11. Kaneshiro B, Edelman A, Dash C, et al. Effect of oral contraceptives and doxycycline on endometrial MMP-2 and MMP-9 activity. Contraception. 2016; 93(1): 65–69.
  12. Szymanowski K, Mikołajczyk M, Wirstlein P, et al. Matrix metalloproteinase-2 (MMP-2), MMP-9, tissue inhibitor of matrix metalloproteinases (TIMP-1) and transforming growth factor-β2 (TGF-β2) expression in eutopic endometrium of women with peritoneal endometriosis. Ann Agric Environ Med. 2016; 23(4): 649–653.
  13. Goffin F, Munaut C, Frankenne F, et al. Expression pattern of metalloproteinases and tissue inhibitors of matrix-metalloproteinases in cycling human endometrium. Biol Reprod. 2003; 69(3): 976–984.
  14. Isaka K, Nishi H, Nakai H, et al. Matrix metalloproteinase-26 is expressed in human endometrium but not in endometrial carcinoma. Cancer. 2003; 97(1): 79–89.
  15. Yanaihara A, Otsuka Y, Iwasaki S, et al. Comparison in gene expression of secretory human endometrium using laser microdissection. Reprod Biol Endocrinol. 2004; 2: 66.
  16. Arpino V, Brock M, Gill SE. The role of TIMPs in regulation of extracellular matrix proteolysis. Matrix Biol. 2015; 44-46: 247–254.
  17. Skrzypczak J, Wirstlein P, Mikołajczyk M, et al. TGF superfamily and MMP2, MMP9, TIMP1 genes expression in the endometrium of women with impaired reproduction. Folia Histochem Cytobiol. 2007; 45 Suppl 1: S143–S148.
  18. Nagase H, Woessner J. Matrix Metalloproteinases. Journal of Biological Chemistry. 1999; 274(31): 21491–21494.
  19. Nagase H, Visse R, Murphy G. Structure and function of matrix metalloproteinases and TIMPs. Cardiovasc Res. 2006; 69(3): 562–573.
  20. Vincent AJ, Zhang J, Ostör A, et al. Decreased tissue inhibitor of metalloproteinase in the endometrium of women using depot medroxyprogesterone acetate: a role for altered endometrial matrix metalloproteinase/tissue inhibitor of metalloproteinase balance in the pathogenesis of abnormal uterine bleeding? Hum Reprod. 2002; 17(5): 1189–1198.
  21. Bogusiewicz M, Stryjecka-Zimmer M, Postawski K, et al. Activity of matrix metalloproteinase-2 and -9 and contents of their tissue inhibitors in uterine leiomyoma and corresponding myometrium. Gynecol Endocrinol. 2007; 23(9): 541–546.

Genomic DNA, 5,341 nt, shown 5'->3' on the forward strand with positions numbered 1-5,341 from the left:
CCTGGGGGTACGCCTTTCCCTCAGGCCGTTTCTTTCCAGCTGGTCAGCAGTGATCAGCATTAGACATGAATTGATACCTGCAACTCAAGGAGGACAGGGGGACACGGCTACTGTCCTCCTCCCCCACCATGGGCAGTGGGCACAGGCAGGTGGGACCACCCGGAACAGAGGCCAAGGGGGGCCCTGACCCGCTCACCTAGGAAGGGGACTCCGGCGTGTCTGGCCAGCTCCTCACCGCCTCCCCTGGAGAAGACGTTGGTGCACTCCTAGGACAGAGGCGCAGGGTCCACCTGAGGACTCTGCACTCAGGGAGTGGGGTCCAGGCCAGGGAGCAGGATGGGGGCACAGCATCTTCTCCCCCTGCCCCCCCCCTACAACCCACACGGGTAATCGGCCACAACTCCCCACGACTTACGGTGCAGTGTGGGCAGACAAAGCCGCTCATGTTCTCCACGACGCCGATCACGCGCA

22. Wilczek E, Rzepko R, Nowis D, et al. The possible role of factor H in colon cancer resistance to complement attack. Int J Cancer. 2008; 122(9): 2030–2037.
  23. Grzechocińska B, Dąbrowski F, Cyganek A, et al. The role of metalloproteinases in endometrial remodelling during menstrual cycle. Ginekol Pol. 2017; 88(6): 337–342.
  24. Guccione M, Silbiger S, Lei J, et al. Estradiol upregulates mesangial cell MMP-2 activity via the transcription factor AP-2. Am J Physiol Renal Physiol. 2002; 282(1): F164–F169.
  25. Wingrove CS, Garr E, Godsland IF, et al. 17beta-oestradiol enhances release of matrix metalloproteinase-2 from human vascular smooth muscle cells. Biochim Biophys Acta. 1998; 1406(2): 169–174.
  26. Huang HF, Hong LH, Tan Yi, et al. Matrix metalloproteinase 2 is associated with changes in steroid hormones in the sera and peritoneal fluid of patients with endometriosis. Fertil Steril. 2004; 81(5): 1235–1239.
  27. Furukawa Y, Kawano Y, Fukuda J, et al. The production of vascular endothelial growth factor and metalloproteinase via protease-activated receptor in human endometrial stromal cells. Fertil Steril. 2009; 91(2): 535–541.
  28. Evron A, Goldman S, Shalev E. Effect of primary human endometrial stromal cells on epithelial cell receptivity and protein expression is dependent on menstrual cycle stage. Hum Reprod. 2011; 26(1): 176–190.